The Other Subway Adventure

manaheim

Jedi Bunnywabbit
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Here is my original subway tunnel shot. Just sharing to keep in time with my other post.

Subway%20Tunnel%202%20-%20008.jpg


c/c welcome if desired.
 

jcdeboever

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That a cool shot but the tilt kinda bummed me out.

Sent from my XT1254 using Tapatalk
 

Rick50

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Love it and I don't mind the tilt.
 
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manaheim

Jedi Bunnywabbit
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Thanks guys!

Sometimes I do the dutch tilt thing... most times I don't. This one... this one wanted it. :)
 

Braineack

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looks like a fun rollercoaster.
 

sleist

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The tilt works for me because of the white lights.
They offset the tilt.
 
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manaheim

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Thanks, Sleist! :)
 

Tim Tucker

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When using tilts the subject must reference or be locked into the frame. the frame is your reference grid by which you judge the image. Look at all the landscapes with slightly tilted horizons. They look wrong against the frame or grid that you've superimposed on the image, your eye tries to correct for this and you'll almost see people tilting their heads when looking at them. ;)

This is why it's important to reference or connect the image with the frame, because the frame or grid is showing you the correct viewing angle your image has to sit inside the frame and be a part of it. If the frame's disconnected from the image then viewers tend to try and see the image without the frame and square it up by tilting their heads. This is the acid test:

looks like a fun rollercoaster.

And it passed. :D

I think this is beautifully done. Kudos.
 
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manaheim

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Thanks, Tim! I wasn't sure where you were going to land with all that. :)

And actually, I'm not sure I understand what you mean by "locked in the frame"? I'd be curious to understand it though if you wouldn't mind explaining?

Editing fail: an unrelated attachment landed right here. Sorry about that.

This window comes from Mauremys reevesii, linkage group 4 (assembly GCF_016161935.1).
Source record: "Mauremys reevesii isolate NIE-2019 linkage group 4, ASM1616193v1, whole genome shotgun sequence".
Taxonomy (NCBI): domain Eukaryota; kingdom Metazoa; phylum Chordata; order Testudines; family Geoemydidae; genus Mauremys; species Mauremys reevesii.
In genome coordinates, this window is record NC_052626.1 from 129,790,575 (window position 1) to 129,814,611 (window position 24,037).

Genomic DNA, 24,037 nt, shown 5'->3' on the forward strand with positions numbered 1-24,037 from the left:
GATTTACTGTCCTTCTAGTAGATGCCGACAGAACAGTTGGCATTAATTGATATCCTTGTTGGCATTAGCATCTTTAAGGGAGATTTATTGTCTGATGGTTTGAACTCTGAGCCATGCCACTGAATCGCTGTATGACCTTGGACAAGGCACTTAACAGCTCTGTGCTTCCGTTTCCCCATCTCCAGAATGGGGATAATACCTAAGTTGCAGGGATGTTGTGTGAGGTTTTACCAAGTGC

Tim Tucker

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EDIT: Many lines of overcomplicating removed in favour of a simpler description:

"It's a balanced composition because of way the parts fit within the frame, so the tilt doesn't matter - it's actually the reason for the balance in the first place."
 
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sleist

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Couldn't you just say that "It's a balanced composition because of way the parts fit within the frame, so the tilt doesn't matter - it's actually the reason for the balance in the first place."

It works for me, but I'm american and hate words and stuff.

;)
 

Tim Tucker

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Couldn't you just say that "It's a balanced composition because of way the parts fit within the frame, so the tilt doesn't matter - it's actually the reason for the balance in the first place."

It works for me, but I'm american and hate words and stuff.

;)

You could just simplify things to a simple rule or saying.

Then you could always say that the thing about rules is knowing when to break them.

Because it's a visual thing I tried to show it in pictures rather than words. It was all based on an understanding that composition and orientation are really about how the image relates to the frame, just how important it is in defining the correct or viewing orientation of the picture, why just tilting an image does not work and why it just looks squint.

If I was to convey the idea in a few words I would've chosen something like:

"The trick is that you have to convince the viewer that the orientation presented is the correct viewing orientation. Which is not easy as we live with gravity every day and have a very strong sense of the correct orientation."

As it also works with distorted images and, odd angles and viewpoints that do not contain a reference to up an down (two other ways of doing it). But if you think that your words are better, and will help more, so be it.

(Oops, forgot to add the wink, it is only an internet forum an all the info can be found in dozens of textbooks).

;)
 
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